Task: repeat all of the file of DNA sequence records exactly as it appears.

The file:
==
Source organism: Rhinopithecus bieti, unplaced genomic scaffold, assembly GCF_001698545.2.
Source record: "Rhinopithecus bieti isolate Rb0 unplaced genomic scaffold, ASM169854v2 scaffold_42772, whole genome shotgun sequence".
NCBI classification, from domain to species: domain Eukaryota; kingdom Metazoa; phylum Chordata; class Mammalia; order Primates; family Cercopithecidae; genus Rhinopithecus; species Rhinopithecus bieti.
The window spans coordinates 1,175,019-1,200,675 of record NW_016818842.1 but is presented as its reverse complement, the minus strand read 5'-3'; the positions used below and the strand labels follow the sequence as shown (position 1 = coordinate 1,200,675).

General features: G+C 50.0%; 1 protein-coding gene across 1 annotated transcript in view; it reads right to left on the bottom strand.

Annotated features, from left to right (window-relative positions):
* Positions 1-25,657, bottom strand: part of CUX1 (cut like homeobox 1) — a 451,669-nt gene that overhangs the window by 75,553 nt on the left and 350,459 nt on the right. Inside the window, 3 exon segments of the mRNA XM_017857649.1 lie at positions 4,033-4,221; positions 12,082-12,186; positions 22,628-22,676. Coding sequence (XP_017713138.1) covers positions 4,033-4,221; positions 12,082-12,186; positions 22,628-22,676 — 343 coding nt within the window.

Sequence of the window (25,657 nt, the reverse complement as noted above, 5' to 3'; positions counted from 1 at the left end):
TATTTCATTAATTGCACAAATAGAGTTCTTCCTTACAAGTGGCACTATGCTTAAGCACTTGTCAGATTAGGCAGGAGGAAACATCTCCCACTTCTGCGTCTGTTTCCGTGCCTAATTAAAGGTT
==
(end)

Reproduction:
Source organism: Rhinopithecus bieti, unplaced genomic scaffold, assembly GCF_001698545.2.
Source record: "Rhinopithecus bieti isolate Rb0 unplaced genomic scaffold, ASM169854v2 scaffold_42772, whole genome shotgun sequence".
NCBI classification, from domain to species: domain Eukaryota; kingdom Metazoa; phylum Chordata; class Mammalia; order Primates; family Cercopithecidae; genus Rhinopithecus; species Rhinopithecus bieti.
The window spans coordinates 1,175,019-1,200,675 of record NW_016818842.1 but is presented as its reverse complement, the minus strand read 5'-3'; the positions used below and the strand labels follow the sequence as shown (position 1 = coordinate 1,200,675).

General features: G+C 50.0%; 1 protein-coding gene across 1 annotated transcript in view; it reads right to left on the bottom strand.

Annotated features, from left to right (window-relative positions):
* Positions 1-25,657, bottom strand: part of CUX1 (cut like homeobox 1) — a 451,669-nt gene that overhangs the window by 75,553 nt on the left and 350,459 nt on the right. Inside the window, 3 exon segments of the mRNA XM_017857649.1 lie at positions 4,033-4,221; positions 12,082-12,186; positions 22,628-22,676. Coding sequence (XP_017713138.1) covers positions 4,033-4,221; positions 12,082-12,186; positions 22,628-22,676 — 343 coding nt within the window.

Sequence of the window (25,657 nt, the reverse complement as noted above, 5' to 3'; positions counted from 1 at the left end):
TATTTCATTAATTGCACAAATAGAGTTCTTCCTTACAAGTGGCACTATGCTTAAGCACTTGTCAGATTAGGCAGGAGGAAACATCTCCCACTTCTGCGTCTGTTTCCGTGCCTAATTAAAGGTT